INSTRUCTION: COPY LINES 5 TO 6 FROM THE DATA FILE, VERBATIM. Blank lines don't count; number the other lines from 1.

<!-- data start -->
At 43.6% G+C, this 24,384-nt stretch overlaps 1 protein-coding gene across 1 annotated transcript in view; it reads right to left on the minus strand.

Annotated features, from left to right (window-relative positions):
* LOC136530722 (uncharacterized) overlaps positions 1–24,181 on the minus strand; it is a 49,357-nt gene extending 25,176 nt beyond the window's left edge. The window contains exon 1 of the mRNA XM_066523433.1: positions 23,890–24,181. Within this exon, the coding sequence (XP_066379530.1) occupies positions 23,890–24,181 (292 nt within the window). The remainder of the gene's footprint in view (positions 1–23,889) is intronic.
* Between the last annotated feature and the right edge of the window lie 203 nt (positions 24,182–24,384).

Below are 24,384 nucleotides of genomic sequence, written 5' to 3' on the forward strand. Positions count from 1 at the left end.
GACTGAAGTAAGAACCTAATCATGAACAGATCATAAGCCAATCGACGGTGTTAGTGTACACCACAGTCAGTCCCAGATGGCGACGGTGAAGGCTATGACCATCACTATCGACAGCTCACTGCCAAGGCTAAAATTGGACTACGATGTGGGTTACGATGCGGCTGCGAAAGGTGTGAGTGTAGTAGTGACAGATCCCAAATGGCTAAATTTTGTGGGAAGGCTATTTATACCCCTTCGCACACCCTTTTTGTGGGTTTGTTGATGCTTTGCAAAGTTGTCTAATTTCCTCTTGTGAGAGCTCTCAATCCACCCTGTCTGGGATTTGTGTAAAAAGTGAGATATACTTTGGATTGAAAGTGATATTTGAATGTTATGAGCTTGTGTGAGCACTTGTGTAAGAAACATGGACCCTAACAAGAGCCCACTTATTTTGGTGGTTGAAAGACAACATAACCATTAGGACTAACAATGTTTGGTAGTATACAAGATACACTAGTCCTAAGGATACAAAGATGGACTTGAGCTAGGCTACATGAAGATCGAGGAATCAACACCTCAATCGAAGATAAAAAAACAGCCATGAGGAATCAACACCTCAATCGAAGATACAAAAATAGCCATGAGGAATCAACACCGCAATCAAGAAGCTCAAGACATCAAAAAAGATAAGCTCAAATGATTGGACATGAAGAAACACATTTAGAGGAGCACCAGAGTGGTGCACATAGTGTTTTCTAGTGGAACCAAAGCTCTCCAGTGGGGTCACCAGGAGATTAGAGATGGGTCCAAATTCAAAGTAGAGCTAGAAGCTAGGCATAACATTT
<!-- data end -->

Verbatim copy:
Below are 24,384 nucleotides of genomic sequence, written 5' to 3' on the forward strand. Positions count from 1 at the left end.
GACTGAAGTAAGAACCTAATCATGAACAGATCATAAGCCAATCGACGGTGTTAGTGTACACCACAGTCAGTCCCAGATGGCGACGGTGAAGGCTATGACCATCACTATCGACAGCTCACTGCCAAGGCTAAAATTGGACTACGATGTGGGTTACGATGCGGCTGCGAAAGGTGTGAGTGTAGTAGTGACAGATCCCAAATGGCTAAATTTTGTGGGAAGGCTATTTATACCCCTTCGCACACCCTTTTTGTGGGTTTGTTGATGCTTTGCAAAGTTGTCTAATTTCCTCTTGTGAGAGCTCTCAATCCACCCTGTCTGGGATTTGTGTAAAAAGTGAGATATACTTTGGATTGAAAGTGATATTTGAATGTTATGAGCTTGTGTGAGCACTTGTGTAAGAAACATGGACCCTAACAAGAGCCCACTTATTTTGGTGGTTGAAAGACAACATAACCATTAGGACTAACAATGTTTGGTAGTATACAAGATACACTAGTCCTAAGGATACAAAGATGGACTTGAGCTAGGCTACATGAAGATCGAGGAATCAACACCTCAATCGAAGATAAAAAAACAGCCATGAGGAATCAACACCTCAATCGAAGATACAAAAATAGCCATGAGGAATCAACACCGCAATCAAGAAGCTCAAGACATCAAAAAAGATAAGCTCAAATGATTGGACATGAAGAAACACATTTAGAGGAGCACCAGAGTGGTGCACATAGTGTTTTCTAGTGGAACCAAAGCTCTCCAGTGGGGTCACCAGGAGATTAGAGATGGGTCCAAATTCAAAGTAGAGCTAGAAGCTAGGCATAACATTT